• Loraine Lamontagne

    I think Monsieur Léger is getting his money’s worth out of this, explaining his conclusions on TVA and elsewhere. I think the results demonstrate that most honest people recognize that they have prejudices towards others, often borne out of ignorance. I, for one, am always willing to learn, as I do, everyday.

  • sorry… too early in the morning. That should be “systemic” not “systematic”.

  • Yeah, but 43 per cent said they are “faintly” racist. If we are being honest, we all are “faintly” racist just by virtue of living in a society that has systematic racist structures. There are also still a lot of stereotypes that are built into the subconscious… this was expressed nicely here.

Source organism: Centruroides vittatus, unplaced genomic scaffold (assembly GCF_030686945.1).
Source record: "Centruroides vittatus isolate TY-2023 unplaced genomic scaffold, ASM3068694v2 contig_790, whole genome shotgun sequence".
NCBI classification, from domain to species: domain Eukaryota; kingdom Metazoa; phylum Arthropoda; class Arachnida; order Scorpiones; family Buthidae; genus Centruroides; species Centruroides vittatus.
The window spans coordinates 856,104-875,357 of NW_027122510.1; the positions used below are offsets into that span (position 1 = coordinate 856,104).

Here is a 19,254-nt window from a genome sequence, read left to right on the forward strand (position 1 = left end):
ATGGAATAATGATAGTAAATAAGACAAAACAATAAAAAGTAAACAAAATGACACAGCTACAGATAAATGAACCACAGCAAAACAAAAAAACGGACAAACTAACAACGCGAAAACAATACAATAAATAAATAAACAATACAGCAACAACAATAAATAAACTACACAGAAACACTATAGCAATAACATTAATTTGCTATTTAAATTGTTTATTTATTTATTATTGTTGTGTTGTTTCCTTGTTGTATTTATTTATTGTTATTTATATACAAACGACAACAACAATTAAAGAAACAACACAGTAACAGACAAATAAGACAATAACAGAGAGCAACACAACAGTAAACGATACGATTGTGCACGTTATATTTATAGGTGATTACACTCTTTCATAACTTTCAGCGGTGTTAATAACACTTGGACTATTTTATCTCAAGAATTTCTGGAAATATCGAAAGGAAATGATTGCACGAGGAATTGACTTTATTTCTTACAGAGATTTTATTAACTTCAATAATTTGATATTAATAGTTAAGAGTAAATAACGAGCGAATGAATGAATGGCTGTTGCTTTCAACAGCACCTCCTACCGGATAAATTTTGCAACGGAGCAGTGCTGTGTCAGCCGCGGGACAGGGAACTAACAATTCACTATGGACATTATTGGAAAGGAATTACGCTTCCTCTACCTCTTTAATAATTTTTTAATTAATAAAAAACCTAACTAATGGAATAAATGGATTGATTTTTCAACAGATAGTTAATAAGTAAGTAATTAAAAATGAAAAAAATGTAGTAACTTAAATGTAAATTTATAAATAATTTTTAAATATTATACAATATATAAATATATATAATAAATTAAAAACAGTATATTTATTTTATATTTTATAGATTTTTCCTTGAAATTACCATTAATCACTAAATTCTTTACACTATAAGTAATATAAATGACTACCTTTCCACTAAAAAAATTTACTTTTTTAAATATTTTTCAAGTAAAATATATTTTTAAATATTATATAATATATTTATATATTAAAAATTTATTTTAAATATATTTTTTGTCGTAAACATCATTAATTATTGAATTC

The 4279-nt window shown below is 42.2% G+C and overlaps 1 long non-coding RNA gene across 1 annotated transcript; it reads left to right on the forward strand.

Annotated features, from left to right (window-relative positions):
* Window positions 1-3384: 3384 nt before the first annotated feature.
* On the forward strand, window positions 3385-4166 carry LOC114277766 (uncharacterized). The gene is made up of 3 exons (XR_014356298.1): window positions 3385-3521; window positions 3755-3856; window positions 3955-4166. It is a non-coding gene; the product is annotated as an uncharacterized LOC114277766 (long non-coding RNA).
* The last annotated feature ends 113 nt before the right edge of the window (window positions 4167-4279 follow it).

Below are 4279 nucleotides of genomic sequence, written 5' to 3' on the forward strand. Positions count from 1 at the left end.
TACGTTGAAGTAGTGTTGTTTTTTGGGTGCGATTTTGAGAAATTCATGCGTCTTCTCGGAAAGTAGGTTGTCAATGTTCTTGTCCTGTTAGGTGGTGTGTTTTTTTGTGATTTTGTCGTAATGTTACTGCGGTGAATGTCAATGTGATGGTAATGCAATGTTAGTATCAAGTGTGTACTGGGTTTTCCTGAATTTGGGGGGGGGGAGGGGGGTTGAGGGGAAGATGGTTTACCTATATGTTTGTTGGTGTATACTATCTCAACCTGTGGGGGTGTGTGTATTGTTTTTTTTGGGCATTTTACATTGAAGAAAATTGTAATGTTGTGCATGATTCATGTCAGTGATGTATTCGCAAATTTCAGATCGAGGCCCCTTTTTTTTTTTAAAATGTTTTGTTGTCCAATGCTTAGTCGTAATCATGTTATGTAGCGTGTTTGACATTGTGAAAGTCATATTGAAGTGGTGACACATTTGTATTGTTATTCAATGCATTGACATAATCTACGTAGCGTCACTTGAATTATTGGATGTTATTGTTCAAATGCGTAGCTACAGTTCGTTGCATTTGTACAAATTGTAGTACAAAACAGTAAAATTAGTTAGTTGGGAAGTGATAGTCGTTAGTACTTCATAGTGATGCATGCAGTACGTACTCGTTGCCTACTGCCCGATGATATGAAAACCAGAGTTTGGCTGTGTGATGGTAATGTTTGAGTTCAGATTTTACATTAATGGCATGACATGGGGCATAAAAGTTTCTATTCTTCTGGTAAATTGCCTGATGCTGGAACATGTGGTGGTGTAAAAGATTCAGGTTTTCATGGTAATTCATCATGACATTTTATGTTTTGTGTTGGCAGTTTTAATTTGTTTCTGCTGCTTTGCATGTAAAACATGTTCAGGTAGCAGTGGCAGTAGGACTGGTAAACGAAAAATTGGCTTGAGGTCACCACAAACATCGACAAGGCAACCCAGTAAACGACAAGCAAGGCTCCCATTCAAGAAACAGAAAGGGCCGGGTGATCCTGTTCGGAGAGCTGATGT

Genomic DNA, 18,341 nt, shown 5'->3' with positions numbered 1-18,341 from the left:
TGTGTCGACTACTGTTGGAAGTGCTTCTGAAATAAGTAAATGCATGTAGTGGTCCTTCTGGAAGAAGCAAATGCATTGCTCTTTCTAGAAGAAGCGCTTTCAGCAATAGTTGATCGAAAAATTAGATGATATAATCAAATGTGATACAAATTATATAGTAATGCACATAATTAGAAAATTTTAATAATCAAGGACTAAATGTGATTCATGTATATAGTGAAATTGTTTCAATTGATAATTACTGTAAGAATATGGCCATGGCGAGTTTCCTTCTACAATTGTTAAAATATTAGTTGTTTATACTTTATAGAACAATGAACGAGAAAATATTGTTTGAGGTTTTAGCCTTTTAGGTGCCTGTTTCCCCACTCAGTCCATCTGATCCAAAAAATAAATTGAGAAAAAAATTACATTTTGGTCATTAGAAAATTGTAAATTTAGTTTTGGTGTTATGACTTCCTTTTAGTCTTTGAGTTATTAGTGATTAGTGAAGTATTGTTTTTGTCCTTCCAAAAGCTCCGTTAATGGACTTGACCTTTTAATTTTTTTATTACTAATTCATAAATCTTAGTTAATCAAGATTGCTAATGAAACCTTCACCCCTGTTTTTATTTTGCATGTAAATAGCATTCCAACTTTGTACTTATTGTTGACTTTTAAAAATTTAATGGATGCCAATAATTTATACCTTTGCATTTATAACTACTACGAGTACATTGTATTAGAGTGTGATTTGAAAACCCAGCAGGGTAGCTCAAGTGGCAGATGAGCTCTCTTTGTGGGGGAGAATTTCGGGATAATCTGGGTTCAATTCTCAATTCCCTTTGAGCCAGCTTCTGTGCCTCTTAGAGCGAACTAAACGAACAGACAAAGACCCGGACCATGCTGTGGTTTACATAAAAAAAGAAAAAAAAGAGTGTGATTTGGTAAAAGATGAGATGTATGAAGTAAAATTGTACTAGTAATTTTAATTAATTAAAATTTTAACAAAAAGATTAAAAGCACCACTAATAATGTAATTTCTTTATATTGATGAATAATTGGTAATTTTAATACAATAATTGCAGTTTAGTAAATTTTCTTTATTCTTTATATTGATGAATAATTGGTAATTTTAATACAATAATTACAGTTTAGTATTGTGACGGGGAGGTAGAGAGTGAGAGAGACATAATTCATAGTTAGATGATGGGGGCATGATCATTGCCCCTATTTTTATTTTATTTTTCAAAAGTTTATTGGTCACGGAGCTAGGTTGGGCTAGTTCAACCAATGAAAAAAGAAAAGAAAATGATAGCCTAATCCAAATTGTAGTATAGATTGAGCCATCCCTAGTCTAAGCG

It is funny that this poll required self-identification as a racist. Most people I know who I consider racist don’t think they are. They think they just see the world for what it is. The poll stinks.

    Also I would imagine since Quebecois has a sense of being a minority in Canada, there could be a besieged mentality, hence the focus on maintaining their identity. This is typical of nationalism the world over. Is it racism? Depends on who you ask I guess. For example, some people think black people are racist against white people (“reverse racism”), but I think they are just protecting their subjugated identity. Does this sort of “reverse racism” come into play in Quebec? I can tell you I know a lot of people who can’t stand French Canadians. Not exactly racism I guess, but certainly bigotry!